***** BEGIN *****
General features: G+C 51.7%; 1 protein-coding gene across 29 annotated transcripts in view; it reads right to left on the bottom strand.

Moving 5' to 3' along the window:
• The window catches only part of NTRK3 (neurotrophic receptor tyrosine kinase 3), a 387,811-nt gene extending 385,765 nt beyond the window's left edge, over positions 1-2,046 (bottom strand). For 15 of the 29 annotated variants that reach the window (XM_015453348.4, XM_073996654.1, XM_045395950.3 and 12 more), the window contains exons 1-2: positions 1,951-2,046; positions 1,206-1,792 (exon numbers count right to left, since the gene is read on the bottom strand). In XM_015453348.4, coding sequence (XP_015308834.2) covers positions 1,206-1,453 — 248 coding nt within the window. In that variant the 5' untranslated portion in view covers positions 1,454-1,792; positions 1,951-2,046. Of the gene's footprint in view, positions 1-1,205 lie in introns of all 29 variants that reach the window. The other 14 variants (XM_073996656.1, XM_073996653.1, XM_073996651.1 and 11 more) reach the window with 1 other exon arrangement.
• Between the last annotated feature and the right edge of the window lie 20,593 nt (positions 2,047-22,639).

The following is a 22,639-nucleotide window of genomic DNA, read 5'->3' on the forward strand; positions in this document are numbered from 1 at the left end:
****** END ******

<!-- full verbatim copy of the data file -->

General features: G+C 51.7%; 1 protein-coding gene across 29 annotated transcripts in view; it reads right to left on the bottom strand.

Moving 5' to 3' along the window:
• The window catches only part of NTRK3 (neurotrophic receptor tyrosine kinase 3), a 387,811-nt gene extending 385,765 nt beyond the window's left edge, over positions 1-2,046 (bottom strand). For 15 of the 29 annotated variants that reach the window (XM_015453348.4, XM_073996654.1, XM_045395950.3 and 12 more), the window contains exons 1-2: positions 1,951-2,046; positions 1,206-1,792 (exon numbers count right to left, since the gene is read on the bottom strand). In XM_015453348.4, coding sequence (XP_015308834.2) covers positions 1,206-1,453 — 248 coding nt within the window. In that variant the 5' untranslated portion in view covers positions 1,454-1,792; positions 1,951-2,046. Of the gene's footprint in view, positions 1-1,205 lie in introns of all 29 variants that reach the window. The other 14 variants (XM_073996656.1, XM_073996653.1, XM_073996651.1 and 11 more) reach the window with 1 other exon arrangement.
• Between the last annotated feature and the right edge of the window lie 20,593 nt (positions 2,047-22,639).

The following is a 22,639-nucleotide window of genomic DNA, read 5'->3' on the forward strand; positions in this document are numbered from 1 at the left end: